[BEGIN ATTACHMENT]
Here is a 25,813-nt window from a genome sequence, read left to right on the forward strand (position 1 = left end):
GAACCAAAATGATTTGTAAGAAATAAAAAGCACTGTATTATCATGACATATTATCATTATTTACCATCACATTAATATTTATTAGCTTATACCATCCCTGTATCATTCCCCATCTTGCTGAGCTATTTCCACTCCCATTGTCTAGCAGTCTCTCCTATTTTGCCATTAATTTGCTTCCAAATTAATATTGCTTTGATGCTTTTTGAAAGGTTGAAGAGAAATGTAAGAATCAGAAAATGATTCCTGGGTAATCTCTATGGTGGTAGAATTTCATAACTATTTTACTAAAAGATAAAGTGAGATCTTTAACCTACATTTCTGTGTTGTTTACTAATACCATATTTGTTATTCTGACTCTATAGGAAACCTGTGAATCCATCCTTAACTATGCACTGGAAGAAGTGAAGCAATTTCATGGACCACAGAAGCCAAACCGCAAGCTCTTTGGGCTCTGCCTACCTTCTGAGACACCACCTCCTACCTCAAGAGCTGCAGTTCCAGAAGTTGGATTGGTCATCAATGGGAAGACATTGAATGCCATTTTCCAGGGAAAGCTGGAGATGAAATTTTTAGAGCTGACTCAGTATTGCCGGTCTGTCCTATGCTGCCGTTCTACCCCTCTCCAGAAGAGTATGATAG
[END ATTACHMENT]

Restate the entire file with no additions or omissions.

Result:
Here is a 25,813-nt window from a genome sequence, read left to right on the forward strand (position 1 = left end):
GAACCAAAATGATTTGTAAGAAATAAAAAGCACTGTATTATCATGACATATTATCATTATTTACCATCACATTAATATTTATTAGCTTATACCATCCCTGTATCATTCCCCATCTTGCTGAGCTATTTCCACTCCCATTGTCTAGCAGTCTCTCCTATTTTGCCATTAATTTGCTTCCAAATTAATATTGCTTTGATGCTTTTTGAAAGGTTGAAGAGAAATGTAAGAATCAGAAAATGATTCCTGGGTAATCTCTATGGTGGTAGAATTTCATAACTATTTTACTAAAAGATAAAGTGAGATCTTTAACCTACATTTCTGTGTTGTTTACTAATACCATATTTGTTATTCTGACTCTATAGGAAACCTGTGAATCCATCCTTAACTATGCACTGGAAGAAGTGAAGCAATTTCATGGACCACAGAAGCCAAACCGCAAGCTCTTTGGGCTCTGCCTACCTTCTGAGACACCACCTCCTACCTCAAGAGCTGCAGTTCCAGAAGTTGGATTGGTCATCAATGGGAAGACATTGAATGCCATTTTCCAGGGAAAGCTGGAGATGAAATTTTTAGAGCTGACTCAGTATTGCCGGTCTGTCCTATGCTGCCGTTCTACCCCTCTCCAGAAGAGTATGATAG